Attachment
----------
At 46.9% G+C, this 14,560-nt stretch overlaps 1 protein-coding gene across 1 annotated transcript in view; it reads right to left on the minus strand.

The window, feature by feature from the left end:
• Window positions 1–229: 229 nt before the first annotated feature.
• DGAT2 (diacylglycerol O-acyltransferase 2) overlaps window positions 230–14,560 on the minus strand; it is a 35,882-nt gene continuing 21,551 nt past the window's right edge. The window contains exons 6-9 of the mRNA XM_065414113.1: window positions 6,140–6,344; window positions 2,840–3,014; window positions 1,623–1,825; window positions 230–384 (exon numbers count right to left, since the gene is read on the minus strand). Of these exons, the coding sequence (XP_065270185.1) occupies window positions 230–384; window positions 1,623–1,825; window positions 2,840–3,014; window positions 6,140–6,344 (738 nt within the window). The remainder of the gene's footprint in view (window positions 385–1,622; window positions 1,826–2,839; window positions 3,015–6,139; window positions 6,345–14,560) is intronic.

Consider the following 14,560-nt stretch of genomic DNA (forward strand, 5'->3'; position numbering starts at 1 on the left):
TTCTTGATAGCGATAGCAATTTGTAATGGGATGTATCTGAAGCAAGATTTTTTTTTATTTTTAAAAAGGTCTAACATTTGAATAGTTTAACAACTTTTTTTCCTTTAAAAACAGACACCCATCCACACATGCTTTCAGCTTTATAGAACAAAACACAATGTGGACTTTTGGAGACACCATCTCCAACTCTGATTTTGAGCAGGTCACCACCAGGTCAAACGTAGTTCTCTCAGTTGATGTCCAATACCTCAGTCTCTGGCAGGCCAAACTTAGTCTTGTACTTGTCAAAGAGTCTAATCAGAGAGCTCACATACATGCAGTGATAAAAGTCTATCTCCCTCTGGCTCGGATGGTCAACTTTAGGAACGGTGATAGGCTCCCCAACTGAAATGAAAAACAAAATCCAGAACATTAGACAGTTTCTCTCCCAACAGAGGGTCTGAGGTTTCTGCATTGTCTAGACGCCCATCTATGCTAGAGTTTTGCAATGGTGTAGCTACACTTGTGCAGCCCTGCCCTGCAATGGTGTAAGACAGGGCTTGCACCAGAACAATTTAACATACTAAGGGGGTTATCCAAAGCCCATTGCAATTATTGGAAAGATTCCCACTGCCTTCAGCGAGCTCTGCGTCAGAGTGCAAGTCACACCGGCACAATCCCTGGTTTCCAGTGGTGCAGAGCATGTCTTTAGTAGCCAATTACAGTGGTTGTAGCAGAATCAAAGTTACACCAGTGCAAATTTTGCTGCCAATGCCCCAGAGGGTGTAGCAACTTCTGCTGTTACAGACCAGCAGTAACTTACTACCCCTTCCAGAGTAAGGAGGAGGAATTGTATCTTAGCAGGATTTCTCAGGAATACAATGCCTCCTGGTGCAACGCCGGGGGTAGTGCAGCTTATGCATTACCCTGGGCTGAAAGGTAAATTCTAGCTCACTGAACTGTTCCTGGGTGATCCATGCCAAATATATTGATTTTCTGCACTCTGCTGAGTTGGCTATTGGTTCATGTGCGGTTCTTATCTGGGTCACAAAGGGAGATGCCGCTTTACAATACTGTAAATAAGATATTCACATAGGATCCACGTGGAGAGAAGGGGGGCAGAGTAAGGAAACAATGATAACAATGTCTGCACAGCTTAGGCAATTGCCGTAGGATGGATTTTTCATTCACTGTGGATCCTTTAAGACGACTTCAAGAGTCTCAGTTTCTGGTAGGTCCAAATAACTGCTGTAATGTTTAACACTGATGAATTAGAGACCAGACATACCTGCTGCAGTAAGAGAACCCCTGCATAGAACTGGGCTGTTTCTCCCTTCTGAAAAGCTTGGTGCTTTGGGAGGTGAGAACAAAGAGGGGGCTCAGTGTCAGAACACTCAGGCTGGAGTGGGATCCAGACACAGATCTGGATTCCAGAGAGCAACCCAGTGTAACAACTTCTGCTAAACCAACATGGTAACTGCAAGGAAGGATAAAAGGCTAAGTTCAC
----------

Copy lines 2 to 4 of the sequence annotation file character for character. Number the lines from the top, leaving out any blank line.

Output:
The window, feature by feature from the left end:
• Window positions 1–229: 229 nt before the first annotated feature.
• DGAT2 (diacylglycerol O-acyltransferase 2) overlaps window positions 230–14,560 on the minus strand; it is a 35,882-nt gene continuing 21,551 nt past the window's right edge. The window contains exons 6-9 of the mRNA XM_065414113.1: window positions 6,140–6,344; window positions 2,840–3,014; window positions 1,623–1,825; window positions 230–384 (exon numbers count right to left, since the gene is read on the minus strand). Of these exons, the coding sequence (XP_065270185.1) occupies window positions 230–384; window positions 1,623–1,825; window positions 2,840–3,014; window positions 6,140–6,344 (738 nt within the window). The remainder of the gene's footprint in view (window positions 385–1,622; window positions 1,826–2,839; window positions 3,015–6,139; window positions 6,345–14,560) is intronic.